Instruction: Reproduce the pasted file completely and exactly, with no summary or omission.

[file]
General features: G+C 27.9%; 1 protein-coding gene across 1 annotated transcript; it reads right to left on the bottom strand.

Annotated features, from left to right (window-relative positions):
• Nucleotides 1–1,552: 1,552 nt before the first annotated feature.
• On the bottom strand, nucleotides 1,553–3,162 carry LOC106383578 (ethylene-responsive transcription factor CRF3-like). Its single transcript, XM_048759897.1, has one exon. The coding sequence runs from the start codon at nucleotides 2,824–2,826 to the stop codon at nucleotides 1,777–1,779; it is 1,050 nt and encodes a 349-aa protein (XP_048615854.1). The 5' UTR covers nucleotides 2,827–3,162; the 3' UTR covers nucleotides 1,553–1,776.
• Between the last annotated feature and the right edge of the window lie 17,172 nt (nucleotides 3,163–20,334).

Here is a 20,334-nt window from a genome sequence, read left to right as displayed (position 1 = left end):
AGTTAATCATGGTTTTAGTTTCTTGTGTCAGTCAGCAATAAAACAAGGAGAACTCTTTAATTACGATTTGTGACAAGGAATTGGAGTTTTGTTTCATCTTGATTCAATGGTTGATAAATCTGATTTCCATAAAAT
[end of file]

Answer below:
General features: G+C 27.9%; 1 protein-coding gene across 1 annotated transcript; it reads right to left on the bottom strand.

Annotated features, from left to right (window-relative positions):
• Nucleotides 1–1,552: 1,552 nt before the first annotated feature.
• On the bottom strand, nucleotides 1,553–3,162 carry LOC106383578 (ethylene-responsive transcription factor CRF3-like). Its single transcript, XM_048759897.1, has one exon. The coding sequence runs from the start codon at nucleotides 2,824–2,826 to the stop codon at nucleotides 1,777–1,779; it is 1,050 nt and encodes a 349-aa protein (XP_048615854.1). The 5' UTR covers nucleotides 2,827–3,162; the 3' UTR covers nucleotides 1,553–1,776.
• Between the last annotated feature and the right edge of the window lie 17,172 nt (nucleotides 3,163–20,334).

Here is a 20,334-nt window from a genome sequence, read left to right as displayed (position 1 = left end):
AGTTAATCATGGTTTTAGTTTCTTGTGTCAGTCAGCAATAAAACAAGGAGAACTCTTTAATTACGATTTGTGACAAGGAATTGGAGTTTTGTTTCATCTTGATTCAATGGTTGATAAATCTGATTTCCATAAAAT